MANILA—Touting the benefits of cannabis and hoping to nip the stigma associated with it, Filipinos supporting the legalization of marijuana in the country marked "4/20" with a march between two freedom landmarks Saturday morning.
Manila police estimated about 200 people joined the march from Rizal Park to the Mendiola Peace Arch, where the participants held a program and performances.
The marchers carried posters made of recycled materials with slogans such as "humanize, decriminalize cannabis use", "All use is medical", "No jail for a plant", and "Cannabis saves lives". Some participants wore masks to prevent being identified.
Representatives of the group said this is their biggest march so far and the first in the country timed to the 4/20, or the recognized worldwide holiday for hemp on April 20.
"Baka panahon na para dalhin ito sa kalye. 'Yung makikita para humarap tayo rito, para matapos na 'yung takot ng tao dahil naiintindihan niya ang katotohanan tungkol sa cannabis," said JJ Villanueva of the Philippine March for Cannabis and the Hibla Hemp Movement.
"Bakit sa ibang bansa, legal, bakit dito hindi? Ang bottom line lang sana rito yung tayo'y makapagtanim at magamit at mapagyaman yung cannabis nang walang takot sa dibdib. At hangga't hindi po nangyayari iyon, hindi tayo titigil."
Recreational marijuana use, already legal in parts of the United States and in Canada and Uruguay, is prohibited in the Philippines. Marijuana use for medicinal purposes has generated wider approval, with Thailand being the latest Asian country to approve it.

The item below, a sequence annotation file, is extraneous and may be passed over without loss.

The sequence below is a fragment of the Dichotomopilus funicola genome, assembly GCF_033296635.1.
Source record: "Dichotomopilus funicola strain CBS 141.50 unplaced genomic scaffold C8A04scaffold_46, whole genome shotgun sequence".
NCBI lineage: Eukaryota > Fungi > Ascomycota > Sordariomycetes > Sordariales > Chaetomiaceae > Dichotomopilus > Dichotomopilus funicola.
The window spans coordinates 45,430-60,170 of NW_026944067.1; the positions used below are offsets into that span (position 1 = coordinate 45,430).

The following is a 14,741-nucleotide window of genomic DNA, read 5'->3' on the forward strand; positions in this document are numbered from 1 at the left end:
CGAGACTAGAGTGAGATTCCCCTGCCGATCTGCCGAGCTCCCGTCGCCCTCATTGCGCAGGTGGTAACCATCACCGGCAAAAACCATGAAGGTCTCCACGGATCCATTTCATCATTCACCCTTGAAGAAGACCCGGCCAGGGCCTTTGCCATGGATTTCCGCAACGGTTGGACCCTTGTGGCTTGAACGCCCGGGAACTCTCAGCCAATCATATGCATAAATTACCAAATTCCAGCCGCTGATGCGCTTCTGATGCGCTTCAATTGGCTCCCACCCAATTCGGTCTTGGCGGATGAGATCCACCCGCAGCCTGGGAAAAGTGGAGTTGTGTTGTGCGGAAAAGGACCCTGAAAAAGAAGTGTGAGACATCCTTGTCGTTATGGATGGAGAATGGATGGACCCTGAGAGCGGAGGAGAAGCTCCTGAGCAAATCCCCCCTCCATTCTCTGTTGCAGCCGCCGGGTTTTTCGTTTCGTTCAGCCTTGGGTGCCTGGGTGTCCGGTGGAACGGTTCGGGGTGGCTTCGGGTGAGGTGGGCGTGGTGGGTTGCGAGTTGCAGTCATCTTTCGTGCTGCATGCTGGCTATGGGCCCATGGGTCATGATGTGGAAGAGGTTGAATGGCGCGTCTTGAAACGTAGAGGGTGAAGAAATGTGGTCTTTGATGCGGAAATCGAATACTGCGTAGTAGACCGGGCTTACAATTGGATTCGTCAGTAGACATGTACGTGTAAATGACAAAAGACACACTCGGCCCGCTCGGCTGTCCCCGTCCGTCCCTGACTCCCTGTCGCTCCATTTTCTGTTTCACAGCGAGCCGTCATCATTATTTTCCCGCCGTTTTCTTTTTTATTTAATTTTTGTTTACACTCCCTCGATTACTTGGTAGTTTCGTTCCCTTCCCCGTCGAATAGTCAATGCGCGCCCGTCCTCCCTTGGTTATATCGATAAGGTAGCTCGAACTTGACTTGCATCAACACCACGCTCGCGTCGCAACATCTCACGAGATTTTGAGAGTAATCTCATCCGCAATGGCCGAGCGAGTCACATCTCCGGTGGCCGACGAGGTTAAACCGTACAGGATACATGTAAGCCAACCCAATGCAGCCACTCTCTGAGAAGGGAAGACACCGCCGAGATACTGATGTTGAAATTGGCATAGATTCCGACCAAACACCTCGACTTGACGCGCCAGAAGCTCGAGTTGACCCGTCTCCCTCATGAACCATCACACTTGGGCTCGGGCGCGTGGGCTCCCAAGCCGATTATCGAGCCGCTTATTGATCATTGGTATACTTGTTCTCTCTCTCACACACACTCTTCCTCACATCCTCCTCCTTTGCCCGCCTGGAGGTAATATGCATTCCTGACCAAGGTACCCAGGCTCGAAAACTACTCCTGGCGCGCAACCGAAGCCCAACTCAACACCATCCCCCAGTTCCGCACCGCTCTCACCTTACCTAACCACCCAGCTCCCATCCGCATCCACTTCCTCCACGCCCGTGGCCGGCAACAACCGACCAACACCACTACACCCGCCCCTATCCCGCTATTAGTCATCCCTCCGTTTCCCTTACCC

Here, a medical marijuana bill has already passed the House of Representatives in January.
But in March, President Rodrigo Duterte backtracked on his earlier stated openness to the proposed measure, saying it could be used as an excuse for others to cultivate it for purposes other than medicinal.
The march participants said they are doing their part to increase acceptance for marijuana.
For instance, the hemp plant has industrial uses such as for fuel, textiles, and even plastic, they said.
"Tayo rin ang magde-decide, kasi kung ang tingin ng community sa marijuana ay masama pa rin, ito ay kemikal na masama sa katawan, kung hindi natin mabi-break yung stereotype, yung stigma, hindi natin maiaangat sa level na makukumbinse natin yung mga lawmakers natin na amyendahan ang batas para pahintulutan," said Kimmi Del Prado, a drug policy reform advocate who also helped push for the medical marijuana bill.
Instead of putting marijuana users in jail, they are calling for regulation of the drug akin to cigarette and alcohol, which they said is more harmful to people.
"Yung yosi inaabuso mo, papatayin ka lang. Yung alak inaabuso mo, papatayin ka lang. So bakit hindi pwede yung cannabis?" Villanueva said.